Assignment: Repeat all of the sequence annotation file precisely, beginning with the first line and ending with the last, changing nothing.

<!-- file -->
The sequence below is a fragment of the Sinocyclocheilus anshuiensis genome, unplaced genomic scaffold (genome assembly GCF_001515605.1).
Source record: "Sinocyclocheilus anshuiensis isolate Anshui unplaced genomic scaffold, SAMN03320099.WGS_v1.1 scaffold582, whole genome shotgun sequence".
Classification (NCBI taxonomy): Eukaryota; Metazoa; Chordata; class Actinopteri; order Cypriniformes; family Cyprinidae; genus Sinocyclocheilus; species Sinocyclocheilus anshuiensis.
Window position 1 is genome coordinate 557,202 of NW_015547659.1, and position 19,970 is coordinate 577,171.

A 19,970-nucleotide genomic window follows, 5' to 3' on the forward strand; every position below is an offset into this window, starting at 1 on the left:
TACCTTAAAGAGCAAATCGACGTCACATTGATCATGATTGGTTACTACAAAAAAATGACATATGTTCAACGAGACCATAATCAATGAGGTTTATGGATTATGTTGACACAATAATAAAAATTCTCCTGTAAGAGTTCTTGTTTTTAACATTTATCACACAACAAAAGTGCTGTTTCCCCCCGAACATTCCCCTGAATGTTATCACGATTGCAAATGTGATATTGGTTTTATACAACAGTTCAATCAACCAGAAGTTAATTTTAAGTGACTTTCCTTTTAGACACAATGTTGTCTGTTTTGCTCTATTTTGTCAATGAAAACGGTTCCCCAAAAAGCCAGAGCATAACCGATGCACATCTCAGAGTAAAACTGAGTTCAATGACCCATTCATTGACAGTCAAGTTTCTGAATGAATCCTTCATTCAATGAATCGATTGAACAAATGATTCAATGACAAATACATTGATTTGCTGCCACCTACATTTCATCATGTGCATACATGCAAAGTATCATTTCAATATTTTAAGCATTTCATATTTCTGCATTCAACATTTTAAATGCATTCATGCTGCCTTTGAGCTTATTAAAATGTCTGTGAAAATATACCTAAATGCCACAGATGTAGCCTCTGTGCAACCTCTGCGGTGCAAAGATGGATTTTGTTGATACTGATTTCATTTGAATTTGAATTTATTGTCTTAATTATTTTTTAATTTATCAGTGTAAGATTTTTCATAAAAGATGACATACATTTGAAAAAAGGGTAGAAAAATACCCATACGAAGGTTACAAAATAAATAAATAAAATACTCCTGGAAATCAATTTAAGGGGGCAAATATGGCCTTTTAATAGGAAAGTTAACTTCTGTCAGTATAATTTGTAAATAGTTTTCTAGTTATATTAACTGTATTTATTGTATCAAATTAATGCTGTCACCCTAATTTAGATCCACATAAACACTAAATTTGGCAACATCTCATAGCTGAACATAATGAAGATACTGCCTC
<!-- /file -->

The sequence below is a fragment of the Sinocyclocheilus anshuiensis genome, unplaced genomic scaffold (genome assembly GCF_001515605.1).
Source record: "Sinocyclocheilus anshuiensis isolate Anshui unplaced genomic scaffold, SAMN03320099.WGS_v1.1 scaffold582, whole genome shotgun sequence".
Classification (NCBI taxonomy): Eukaryota; Metazoa; Chordata; class Actinopteri; order Cypriniformes; family Cyprinidae; genus Sinocyclocheilus; species Sinocyclocheilus anshuiensis.
Window position 1 is genome coordinate 557,202 of NW_015547659.1, and position 19,970 is coordinate 577,171.

A 19,970-nucleotide genomic window follows, 5' to 3' on the forward strand; every position below is an offset into this window, starting at 1 on the left:
TACCTTAAAGAGCAAATCGACGTCACATTGATCATGATTGGTTACTACAAAAAAATGACATATGTTCAACGAGACCATAATCAATGAGGTTTATGGATTATGTTGACACAATAATAAAAATTCTCCTGTAAGAGTTCTTGTTTTTAACATTTATCACACAACAAAAGTGCTGTTTCCCCCCGAACATTCCCCTGAATGTTATCACGATTGCAAATGTGATATTGGTTTTATACAACAGTTCAATCAACCAGAAGTTAATTTTAAGTGACTTTCCTTTTAGACACAATGTTGTCTGTTTTGCTCTATTTTGTCAATGAAAACGGTTCCCCAAAAAGCCAGAGCATAACCGATGCACATCTCAGAGTAAAACTGAGTTCAATGACCCATTCATTGACAGTCAAGTTTCTGAATGAATCCTTCATTCAATGAATCGATTGAACAAATGATTCAATGACAAATACATTGATTTGCTGCCACCTACATTTCATCATGTGCATACATGCAAAGTATCATTTCAATATTTTAAGCATTTCATATTTCTGCATTCAACATTTTAAATGCATTCATGCTGCCTTTGAGCTTATTAAAATGTCTGTGAAAATATACCTAAATGCCACAGATGTAGCCTCTGTGCAACCTCTGCGGTGCAAAGATGGATTTTGTTGATACTGATTTCATTTGAATTTGAATTTATTGTCTTAATTATTTTTTAATTTATCAGTGTAAGATTTTTCATAAAAGATGACATACATTTGAAAAAAGGGTAGAAAAATACCCATACGAAGGTTACAAAATAAATAAATAAAATACTCCTGGAAATCAATTTAAGGGGGCAAATATGGCCTTTTAATAGGAAAGTTAACTTCTGTCAGTATAATTTGTAAATAGTTTTCTAGTTATATTAACTGTATTTATTGTATCAAATTAATGCTGTCACCCTAATTTAGATCCACATAAACACTAAATTTGGCAACATCTCATAGCTGAACATAATGAAGATACTGCCTC